Vitamin D – Its surprising benefits, related deficiency diseases, sources, and recommended dosage

Vitamin D

Vitamin D comprises a group of steroids that are fat-soluble. The most important compounds of this group present in the human body are D3 and D2 – also known as cholecalciferol and ergocalciferol respectively.

This vitamin can be synthesized by humans as well as other mammals in a sufficient amount if they are well-exposed to sunlight.


In 1914, Two American biochemists namely E. McCollum and M. Davis found out a substance present in cod liver oil that was later named “vitamin A”.

Later on, a doctor from Britain called E. Mellanby observed that dogs who were supplemented with cod liver oil did not develop or show signs of rickets. He then concluded that vitamin A, or something closely related – was what prevented the disease.

E. McCollum, later in 1922, modified cod liver oil in such a way that the vitamin A component in it had gotten destroyed. This was then used to cure the diseased dogs.  This then made him conclude that there was a substance that was different from vitamin A that cured rickets.

This substance was then named as vitamin D, and it was much later that scientists were able to figure out that it can be synthesized by mammals through exposure to UV light


Vitamin D is not found naturally in most food items, which is why it is commonly added to manufactured foods through a fortification process.

Vitamin D2 is found in fungi such as mushrooms and Vitamin D3 is found in animals such as beef liver, salmon, etc.

Importance & Function

Bone Health

Vitamin D is responsible for the regulation and maintenance of calcium and phosphorus levels (respectively) in the blood. These two minerals are essential for promoting good health of bones.

This vitamin is required by the human body to help absorb and retain calcium. People need vitamin D to allow the intestines to stimulate and absorb calcium and reclaim calcium that the kidneys would otherwise excrete.

Healthy Infancy & Childhood

Vitamin D deficiency may cause higher blood pressure in children. A study in 2018 even suggested that the deficiency might cause stiffness in their arterial walls.

Additionally, some research reveals that low Vitamin D levels may even be associated with an increased risk of allergic sensitivity.

Children that live closer to the equator and thus receive more vitamin D exposure are more likely to have lower rates of admission to hospitals and even allergies to certain foods such as peanuts.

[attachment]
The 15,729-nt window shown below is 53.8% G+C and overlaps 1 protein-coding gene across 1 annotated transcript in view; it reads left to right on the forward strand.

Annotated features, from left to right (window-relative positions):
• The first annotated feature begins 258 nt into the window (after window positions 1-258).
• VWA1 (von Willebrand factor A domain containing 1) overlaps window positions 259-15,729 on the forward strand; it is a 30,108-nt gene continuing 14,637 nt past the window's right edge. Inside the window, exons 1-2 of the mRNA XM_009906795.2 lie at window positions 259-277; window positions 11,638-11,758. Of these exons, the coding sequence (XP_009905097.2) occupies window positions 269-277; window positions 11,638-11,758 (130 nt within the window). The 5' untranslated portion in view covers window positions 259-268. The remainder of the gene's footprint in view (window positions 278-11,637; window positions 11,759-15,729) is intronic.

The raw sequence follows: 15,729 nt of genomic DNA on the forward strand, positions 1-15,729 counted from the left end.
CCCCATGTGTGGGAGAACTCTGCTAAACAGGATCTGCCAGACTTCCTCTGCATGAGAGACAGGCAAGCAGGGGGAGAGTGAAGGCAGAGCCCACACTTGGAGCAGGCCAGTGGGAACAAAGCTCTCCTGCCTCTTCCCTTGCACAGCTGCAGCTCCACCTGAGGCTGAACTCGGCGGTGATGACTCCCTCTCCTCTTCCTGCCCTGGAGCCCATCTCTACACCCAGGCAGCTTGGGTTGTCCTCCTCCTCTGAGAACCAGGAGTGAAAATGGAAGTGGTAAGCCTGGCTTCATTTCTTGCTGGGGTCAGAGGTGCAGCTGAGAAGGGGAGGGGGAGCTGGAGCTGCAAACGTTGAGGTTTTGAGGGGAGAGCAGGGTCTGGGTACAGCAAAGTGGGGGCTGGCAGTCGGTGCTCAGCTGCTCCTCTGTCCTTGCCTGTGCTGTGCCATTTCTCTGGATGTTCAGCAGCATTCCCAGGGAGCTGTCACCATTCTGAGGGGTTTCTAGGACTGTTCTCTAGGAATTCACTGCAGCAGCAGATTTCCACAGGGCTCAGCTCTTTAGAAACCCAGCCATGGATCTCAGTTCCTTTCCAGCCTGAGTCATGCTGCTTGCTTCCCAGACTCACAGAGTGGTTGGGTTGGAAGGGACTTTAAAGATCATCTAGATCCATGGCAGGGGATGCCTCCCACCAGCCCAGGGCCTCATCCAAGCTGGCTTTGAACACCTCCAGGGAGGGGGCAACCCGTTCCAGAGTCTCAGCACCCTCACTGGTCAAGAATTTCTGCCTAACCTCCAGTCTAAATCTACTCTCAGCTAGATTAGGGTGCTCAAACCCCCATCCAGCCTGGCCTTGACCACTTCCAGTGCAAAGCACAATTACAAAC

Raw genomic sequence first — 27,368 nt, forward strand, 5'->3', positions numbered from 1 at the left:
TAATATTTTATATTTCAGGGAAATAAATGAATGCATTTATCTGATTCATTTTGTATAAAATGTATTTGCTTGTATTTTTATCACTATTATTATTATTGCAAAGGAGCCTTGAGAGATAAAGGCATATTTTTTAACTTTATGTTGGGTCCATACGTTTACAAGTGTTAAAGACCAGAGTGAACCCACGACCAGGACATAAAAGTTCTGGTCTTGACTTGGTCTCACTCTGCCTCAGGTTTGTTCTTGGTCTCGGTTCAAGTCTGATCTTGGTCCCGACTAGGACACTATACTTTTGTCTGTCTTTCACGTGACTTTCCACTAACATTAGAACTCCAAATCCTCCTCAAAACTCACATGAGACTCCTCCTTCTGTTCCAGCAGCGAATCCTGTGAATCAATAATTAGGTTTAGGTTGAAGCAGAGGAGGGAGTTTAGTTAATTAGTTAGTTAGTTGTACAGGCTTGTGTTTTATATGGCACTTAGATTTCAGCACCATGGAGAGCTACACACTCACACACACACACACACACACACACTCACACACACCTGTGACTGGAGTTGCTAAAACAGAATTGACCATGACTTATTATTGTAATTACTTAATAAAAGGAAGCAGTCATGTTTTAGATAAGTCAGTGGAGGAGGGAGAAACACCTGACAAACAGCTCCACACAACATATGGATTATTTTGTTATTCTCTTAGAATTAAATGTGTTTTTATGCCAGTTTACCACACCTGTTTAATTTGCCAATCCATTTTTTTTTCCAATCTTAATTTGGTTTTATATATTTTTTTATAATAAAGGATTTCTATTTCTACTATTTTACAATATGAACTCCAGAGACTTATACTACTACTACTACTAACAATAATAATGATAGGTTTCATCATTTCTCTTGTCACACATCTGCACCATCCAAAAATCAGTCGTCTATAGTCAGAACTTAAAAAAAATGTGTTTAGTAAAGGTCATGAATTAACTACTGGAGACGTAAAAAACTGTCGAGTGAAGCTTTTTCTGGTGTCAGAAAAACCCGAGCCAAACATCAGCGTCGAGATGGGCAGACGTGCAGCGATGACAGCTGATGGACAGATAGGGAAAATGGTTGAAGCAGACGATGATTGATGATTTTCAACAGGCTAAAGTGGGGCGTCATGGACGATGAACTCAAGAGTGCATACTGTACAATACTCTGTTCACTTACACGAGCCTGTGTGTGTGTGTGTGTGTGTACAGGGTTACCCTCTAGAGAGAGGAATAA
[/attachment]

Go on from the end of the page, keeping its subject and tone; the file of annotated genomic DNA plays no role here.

Vitamin D has also been suggested to improve certain anti-inflammatory effects of steroids secreted by the adrenal glands – also known as glucocorticoids.


Vitamin D has been shown to activate the innate immune system and hamper the activity of the adaptive immune system.

Its deficiency is known to increase the risk, severity, and duration of viral infections like HIV.

Additionally, a low level of Vitamin D is associated with an increased risk factor for tuberculosis. In earlier times, it had been used as a treatment for the same.

Supplementation may also decrease the risk and severity of upper as well as lower respiratory tract infections including asthma.

Weight Loss

According to recent research in obese and overweight people with vitamin D deficiency, vitamin D supplementation aids weight loss and enhances the beneficial effects of a low-calorie diet. The research suggests that all overweight and obese people should have their vitamin D levels tested.

Recommended Daily Allowances

Age groupRDA (IU/day)(μg/day)[60]
Infants 0–6 months400*10
Infants 6–12 months400*10
1–70 years60015
71+ years80020
Age groupTolerable upper intake level (IU/day)(µg/day)
Infants 0–6 months1,00025
Infants 6–12 months1,50037.5
1–3 years2,50062.5
4–8 years3,00075
9+ years4,000100
Pregnant/lactating4,000100 [60]

* Adequate intake, no RDA/RDI yet established


Skin type

Having darker skin – or a higher amount of melanin reduces the body’s innate ability to absorb UVB radiation from the sun. The absorption of sunlight is crucial to the production process of vitamin D.


Sunscreens that have more than 30 SPF reduce the body’s ability to synthesize vitamin D by at least 95. Clothes that cover a large part of the skin also function to the same effect.

Geographical location

Those who are situated towards the northern parts of the world or those who are exposed to a high amount of pollution or even those who tend to work from home need to up their Vitamin D intake through supplements or fortified foods.


Babies that only obtain nutrition from their mother’s milk require Vitamin D supplements – especially if they are minimally exposed to the sun.

An academy of Paediatrics recommends that infants that are breastfed should receive 400 IU of oral Vitamin D on a daily basis.

If your healthcare professional suspects that you might be deficient in Vitamin D, you would be advised to go for a blood test to confirm the levels of Vitamin D in your body so that proper supplementation or nutritional plan can be advised accordingly. Bhookha Haathi has collaborated with Thyrocare and offers you all such tests and more for the best prices in the market. Moreover, Bhookha Haathi provides customized subscription plans to suit your nutritional requirements that your daily diet might be lacking in to help you lead a healthier life. Find out more on our website!

Written by: Jahnabee Adhikari
Jahnabee is a part-time blogger, full-time dog lover. She believes that writing actually possesses the potential to change the world. She can be often found fantasizing about poetry or buried nose-deep in a Sudha Murthy novel.

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